Global Shadows: Africa in the Neoliberal World Order

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Duke University Press, Feb 28, 2006 - History - 257 pages
Both on the continent and off, “Africa” is spoken of in terms of crisis: as a place of failure and seemingly insurmountable problems, as a moral challenge to the international community. What, though, is really at stake in discussions about Africa, its problems, and its place in the world? And what should be the response of those scholars who have sought to understand not the “Africa” portrayed in broad strokes in journalistic accounts and policy papers but rather specific places and social realities within Africa?

In Global Shadows the renowned anthropologist James Ferguson moves beyond the traditional anthropological focus on local communities to explore more general questions about Africa and its place in the contemporary world. Ferguson develops his argument through a series of provocative essays which open—as he shows they must—into interrogations of globalization, modernity, worldwide inequality, and social justice. He maintains that Africans in a variety of social and geographical locations increasingly seek to make claims of membership within a global community, claims that contest the marginalization that has so far been the principal fruit of “globalization” for Africa. Ferguson contends that such claims demand new understandings of the global, centered less on transnational flows and images of unfettered connection than on the social relations that selectively constitute global society and on the rights and obligations that characterize it.

Ferguson points out that anthropologists and others who have refused the category of Africa as empirically problematic have, in their devotion to particularity, allowed themselves to remain bystanders in the broader conversations about Africa. In Global Shadows, he urges fellow scholars into the arena, encouraging them to find a way to speak beyond the academy about Africa’s position within an egregiously imbalanced world order.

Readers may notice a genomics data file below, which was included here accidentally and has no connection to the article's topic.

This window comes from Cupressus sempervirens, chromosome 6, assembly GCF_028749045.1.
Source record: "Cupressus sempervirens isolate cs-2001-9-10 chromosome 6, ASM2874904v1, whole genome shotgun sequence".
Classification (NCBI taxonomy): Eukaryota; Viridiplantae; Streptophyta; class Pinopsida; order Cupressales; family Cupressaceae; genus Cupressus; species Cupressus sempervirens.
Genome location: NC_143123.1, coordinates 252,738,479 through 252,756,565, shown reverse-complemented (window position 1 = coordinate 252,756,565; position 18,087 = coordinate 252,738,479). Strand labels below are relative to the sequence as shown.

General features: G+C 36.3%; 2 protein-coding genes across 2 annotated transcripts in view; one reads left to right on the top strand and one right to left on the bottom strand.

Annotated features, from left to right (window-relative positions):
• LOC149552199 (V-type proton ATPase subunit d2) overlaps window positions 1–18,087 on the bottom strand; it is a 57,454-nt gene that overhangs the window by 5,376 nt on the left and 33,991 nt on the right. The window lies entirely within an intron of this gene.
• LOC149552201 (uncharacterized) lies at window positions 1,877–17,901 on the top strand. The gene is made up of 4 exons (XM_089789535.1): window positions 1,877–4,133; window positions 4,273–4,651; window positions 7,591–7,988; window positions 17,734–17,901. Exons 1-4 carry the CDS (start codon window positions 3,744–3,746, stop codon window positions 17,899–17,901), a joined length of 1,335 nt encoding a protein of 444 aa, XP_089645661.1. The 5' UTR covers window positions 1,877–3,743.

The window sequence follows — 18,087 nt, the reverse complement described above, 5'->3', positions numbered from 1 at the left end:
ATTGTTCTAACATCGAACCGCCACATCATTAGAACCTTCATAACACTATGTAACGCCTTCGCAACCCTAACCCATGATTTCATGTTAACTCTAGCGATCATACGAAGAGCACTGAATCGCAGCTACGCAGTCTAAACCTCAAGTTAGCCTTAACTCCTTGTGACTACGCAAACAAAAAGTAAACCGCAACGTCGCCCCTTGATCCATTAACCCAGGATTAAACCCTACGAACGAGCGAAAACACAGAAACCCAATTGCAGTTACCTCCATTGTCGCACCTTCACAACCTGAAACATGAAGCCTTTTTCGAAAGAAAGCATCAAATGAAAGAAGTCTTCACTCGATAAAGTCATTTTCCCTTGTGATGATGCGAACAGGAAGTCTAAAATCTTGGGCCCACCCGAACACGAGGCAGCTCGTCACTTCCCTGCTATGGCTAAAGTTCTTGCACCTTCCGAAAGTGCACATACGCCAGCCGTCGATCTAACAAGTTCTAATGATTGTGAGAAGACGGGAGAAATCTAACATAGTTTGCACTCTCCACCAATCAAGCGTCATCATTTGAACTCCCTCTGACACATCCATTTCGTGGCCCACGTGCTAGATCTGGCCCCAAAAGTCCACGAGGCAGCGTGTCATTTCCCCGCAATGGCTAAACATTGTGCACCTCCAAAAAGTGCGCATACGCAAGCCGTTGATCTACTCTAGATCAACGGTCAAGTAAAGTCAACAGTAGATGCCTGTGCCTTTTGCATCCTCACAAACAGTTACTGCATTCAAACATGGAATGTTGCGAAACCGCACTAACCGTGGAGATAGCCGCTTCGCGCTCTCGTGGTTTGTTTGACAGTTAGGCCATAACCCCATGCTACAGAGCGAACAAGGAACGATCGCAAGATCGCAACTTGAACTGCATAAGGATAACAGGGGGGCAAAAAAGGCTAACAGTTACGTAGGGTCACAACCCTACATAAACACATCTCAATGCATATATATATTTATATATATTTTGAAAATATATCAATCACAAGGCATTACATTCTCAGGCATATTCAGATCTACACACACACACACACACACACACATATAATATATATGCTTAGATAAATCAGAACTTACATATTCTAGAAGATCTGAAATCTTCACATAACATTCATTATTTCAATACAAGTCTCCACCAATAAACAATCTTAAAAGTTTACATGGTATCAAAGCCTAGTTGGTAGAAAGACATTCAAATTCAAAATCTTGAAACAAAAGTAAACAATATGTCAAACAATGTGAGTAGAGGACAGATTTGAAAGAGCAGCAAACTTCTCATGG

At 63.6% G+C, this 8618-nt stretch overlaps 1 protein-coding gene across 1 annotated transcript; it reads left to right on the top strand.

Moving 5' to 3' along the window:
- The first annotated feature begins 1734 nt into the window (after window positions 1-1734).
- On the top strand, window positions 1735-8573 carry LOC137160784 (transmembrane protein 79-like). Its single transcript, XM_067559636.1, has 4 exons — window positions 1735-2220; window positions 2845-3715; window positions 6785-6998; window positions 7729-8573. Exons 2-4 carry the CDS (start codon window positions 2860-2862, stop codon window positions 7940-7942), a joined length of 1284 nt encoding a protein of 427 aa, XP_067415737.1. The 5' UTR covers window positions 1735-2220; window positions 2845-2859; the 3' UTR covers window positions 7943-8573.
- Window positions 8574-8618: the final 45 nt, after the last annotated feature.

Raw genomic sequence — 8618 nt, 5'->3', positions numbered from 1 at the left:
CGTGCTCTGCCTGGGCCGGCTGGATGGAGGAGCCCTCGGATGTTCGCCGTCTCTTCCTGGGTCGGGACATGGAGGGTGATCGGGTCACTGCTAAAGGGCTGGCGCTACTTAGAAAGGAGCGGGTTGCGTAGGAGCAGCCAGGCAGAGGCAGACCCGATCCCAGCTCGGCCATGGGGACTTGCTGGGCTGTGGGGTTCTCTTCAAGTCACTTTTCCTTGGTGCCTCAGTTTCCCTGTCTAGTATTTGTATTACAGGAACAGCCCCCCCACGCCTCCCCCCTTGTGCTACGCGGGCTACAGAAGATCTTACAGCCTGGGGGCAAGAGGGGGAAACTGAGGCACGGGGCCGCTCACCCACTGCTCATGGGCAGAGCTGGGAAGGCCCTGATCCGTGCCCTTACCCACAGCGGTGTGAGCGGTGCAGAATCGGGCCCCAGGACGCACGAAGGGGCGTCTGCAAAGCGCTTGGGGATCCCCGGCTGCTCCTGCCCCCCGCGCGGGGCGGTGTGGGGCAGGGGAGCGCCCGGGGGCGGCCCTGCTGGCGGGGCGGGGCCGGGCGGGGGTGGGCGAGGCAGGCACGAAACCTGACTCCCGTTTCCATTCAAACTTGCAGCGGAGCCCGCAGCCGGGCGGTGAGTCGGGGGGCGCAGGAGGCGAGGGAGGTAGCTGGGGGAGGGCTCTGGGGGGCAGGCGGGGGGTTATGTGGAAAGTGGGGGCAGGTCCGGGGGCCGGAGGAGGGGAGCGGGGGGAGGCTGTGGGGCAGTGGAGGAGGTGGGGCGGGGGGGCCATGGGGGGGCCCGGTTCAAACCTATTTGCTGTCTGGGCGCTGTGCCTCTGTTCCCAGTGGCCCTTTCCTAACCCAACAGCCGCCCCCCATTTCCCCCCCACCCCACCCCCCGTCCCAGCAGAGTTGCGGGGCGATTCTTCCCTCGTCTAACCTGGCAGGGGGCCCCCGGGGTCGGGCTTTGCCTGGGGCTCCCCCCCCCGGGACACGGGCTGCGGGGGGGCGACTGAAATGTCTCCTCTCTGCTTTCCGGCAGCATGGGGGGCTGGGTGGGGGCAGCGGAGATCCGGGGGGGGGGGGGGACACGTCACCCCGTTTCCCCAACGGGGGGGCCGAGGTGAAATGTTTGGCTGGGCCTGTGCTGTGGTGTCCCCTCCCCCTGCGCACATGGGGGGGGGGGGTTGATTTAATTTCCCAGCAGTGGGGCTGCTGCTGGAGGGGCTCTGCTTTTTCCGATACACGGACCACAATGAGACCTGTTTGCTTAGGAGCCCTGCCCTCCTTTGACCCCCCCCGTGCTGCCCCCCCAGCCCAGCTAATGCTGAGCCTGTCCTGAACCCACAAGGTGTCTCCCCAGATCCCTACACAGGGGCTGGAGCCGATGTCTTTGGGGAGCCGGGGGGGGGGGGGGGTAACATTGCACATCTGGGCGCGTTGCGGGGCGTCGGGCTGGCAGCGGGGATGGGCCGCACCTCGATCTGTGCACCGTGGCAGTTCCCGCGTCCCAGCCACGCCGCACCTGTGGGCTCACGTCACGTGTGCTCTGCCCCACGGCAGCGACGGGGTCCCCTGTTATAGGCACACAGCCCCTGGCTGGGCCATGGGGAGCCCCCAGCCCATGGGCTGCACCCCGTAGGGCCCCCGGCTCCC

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Contents

Globalizing Africa? Observations from an Inconvenient Continent
25
Paradoxes of Sovereignty and Independence Real and Pseudo NationStates and the Depoliticization of Poverty
50
Demoralizing Economies African Socialism Scientific Capitalism and the Moral Politics of Structural Adjustment
69
Transnational Topographies of Power Beyond the State and Civil Society in the Study of African Politics
89
Chrysalis The Life and Death of the African Renaissance in a Zambian Internet Magazine
113
Of Mimicry and Membership Africans and the New World Society
155
Decomposing Modernity History and Hierarchy after Development
176
Governing Extraction New Spatializations of Order and Disorder in Neoliberal Africa
194
NOTES
211
REFERENCES
229
INDEX
249
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About the author (2006)

James Ferguson is Professor of Cultural and Social Anthropology at Stanford University. He is the author of Expectations of Modernity: Myths and Meanings of Urban Life on the Zambian Copperbelt and The Anti-Politics Machine: "Development," Depoliticization, and Bureaucratic Power in Lesotho. He is a coeditor of Culture, Power, Place: Explorations in Critical Anthropology, also published by Duke University Press, and of Anthropological Locations: Boundaries and Grounds of a Field Science.

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